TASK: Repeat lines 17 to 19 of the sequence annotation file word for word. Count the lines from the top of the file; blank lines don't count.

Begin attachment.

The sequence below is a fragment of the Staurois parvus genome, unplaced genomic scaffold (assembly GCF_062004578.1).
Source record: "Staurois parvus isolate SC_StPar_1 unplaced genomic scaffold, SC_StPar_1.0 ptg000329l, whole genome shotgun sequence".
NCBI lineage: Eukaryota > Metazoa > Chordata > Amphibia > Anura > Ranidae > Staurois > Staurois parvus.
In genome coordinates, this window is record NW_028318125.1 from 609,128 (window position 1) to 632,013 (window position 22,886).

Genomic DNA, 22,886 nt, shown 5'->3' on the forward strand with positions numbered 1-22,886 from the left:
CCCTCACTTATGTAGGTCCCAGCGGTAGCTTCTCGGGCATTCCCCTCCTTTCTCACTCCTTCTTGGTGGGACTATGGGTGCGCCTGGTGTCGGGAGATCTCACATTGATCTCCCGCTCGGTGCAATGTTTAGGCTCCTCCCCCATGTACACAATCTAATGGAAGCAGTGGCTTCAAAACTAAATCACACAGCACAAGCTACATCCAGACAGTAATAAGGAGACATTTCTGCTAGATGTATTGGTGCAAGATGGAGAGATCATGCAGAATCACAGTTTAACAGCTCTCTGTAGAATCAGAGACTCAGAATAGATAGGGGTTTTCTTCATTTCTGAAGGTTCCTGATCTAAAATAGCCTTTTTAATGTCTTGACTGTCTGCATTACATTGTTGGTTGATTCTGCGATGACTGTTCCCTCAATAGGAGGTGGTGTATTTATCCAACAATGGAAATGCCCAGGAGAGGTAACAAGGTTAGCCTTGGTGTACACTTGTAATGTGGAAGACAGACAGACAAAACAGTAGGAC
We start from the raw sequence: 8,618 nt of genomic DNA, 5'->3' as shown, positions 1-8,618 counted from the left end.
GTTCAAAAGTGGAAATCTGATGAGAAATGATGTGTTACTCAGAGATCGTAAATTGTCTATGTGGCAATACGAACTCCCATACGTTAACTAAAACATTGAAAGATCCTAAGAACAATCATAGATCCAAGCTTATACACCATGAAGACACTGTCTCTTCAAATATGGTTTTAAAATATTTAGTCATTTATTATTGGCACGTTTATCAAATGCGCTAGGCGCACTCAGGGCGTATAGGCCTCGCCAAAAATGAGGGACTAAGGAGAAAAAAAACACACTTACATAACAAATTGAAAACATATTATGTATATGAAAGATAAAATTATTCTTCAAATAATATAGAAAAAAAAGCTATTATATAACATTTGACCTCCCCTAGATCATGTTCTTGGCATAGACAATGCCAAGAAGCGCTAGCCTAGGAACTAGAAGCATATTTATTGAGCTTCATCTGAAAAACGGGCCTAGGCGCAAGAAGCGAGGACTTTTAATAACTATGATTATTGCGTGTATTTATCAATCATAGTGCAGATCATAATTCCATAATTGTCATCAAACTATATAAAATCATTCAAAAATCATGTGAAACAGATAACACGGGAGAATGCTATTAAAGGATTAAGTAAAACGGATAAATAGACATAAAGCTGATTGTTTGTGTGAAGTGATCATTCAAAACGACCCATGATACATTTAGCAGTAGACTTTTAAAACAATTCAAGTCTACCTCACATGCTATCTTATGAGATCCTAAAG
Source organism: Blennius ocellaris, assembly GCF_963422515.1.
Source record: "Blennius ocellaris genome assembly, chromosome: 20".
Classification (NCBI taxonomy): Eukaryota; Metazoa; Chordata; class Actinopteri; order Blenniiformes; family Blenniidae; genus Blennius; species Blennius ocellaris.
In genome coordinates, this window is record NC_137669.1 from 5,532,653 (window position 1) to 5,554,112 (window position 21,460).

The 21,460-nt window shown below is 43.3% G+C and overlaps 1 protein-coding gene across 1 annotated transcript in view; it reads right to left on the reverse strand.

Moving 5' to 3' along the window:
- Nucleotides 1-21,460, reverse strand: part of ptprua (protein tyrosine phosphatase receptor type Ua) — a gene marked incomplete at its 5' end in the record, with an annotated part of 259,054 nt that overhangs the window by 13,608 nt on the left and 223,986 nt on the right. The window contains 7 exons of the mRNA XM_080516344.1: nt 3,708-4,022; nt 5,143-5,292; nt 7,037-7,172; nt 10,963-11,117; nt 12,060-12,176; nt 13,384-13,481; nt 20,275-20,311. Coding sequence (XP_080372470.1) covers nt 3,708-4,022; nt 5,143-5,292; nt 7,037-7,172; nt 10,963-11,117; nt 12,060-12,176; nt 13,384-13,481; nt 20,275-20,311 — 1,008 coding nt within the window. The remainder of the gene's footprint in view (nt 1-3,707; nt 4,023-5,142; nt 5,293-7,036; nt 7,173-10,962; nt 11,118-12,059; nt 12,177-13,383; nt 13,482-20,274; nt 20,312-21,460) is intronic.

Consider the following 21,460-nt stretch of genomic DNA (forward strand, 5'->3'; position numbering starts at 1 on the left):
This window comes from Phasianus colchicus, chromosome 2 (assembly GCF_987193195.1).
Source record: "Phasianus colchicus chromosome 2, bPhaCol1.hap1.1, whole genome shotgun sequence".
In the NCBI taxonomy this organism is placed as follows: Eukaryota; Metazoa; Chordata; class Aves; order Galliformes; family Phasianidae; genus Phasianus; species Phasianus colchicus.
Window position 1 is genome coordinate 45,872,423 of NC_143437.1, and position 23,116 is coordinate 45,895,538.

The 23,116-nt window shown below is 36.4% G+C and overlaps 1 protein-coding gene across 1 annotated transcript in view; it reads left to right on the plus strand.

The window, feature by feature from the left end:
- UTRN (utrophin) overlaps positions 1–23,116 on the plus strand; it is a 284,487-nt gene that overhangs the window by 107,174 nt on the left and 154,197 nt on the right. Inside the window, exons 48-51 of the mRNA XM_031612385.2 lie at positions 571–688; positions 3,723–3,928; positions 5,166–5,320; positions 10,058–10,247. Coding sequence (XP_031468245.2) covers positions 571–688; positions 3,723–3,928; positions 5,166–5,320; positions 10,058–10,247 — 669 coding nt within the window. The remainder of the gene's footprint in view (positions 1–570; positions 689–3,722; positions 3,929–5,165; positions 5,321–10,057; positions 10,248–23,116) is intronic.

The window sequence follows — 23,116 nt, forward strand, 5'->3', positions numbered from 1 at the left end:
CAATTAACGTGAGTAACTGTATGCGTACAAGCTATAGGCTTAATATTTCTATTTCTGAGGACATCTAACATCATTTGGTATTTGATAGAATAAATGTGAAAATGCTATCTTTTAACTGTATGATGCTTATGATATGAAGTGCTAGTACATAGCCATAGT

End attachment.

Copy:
This window comes from Phasianus colchicus, chromosome 2 (assembly GCF_987193195.1).
Source record: "Phasianus colchicus chromosome 2, bPhaCol1.hap1.1, whole genome shotgun sequence".
In the NCBI taxonomy this organism is placed as follows: Eukaryota; Metazoa; Chordata; class Aves; order Galliformes; family Phasianidae; genus Phasianus; species Phasianus colchicus.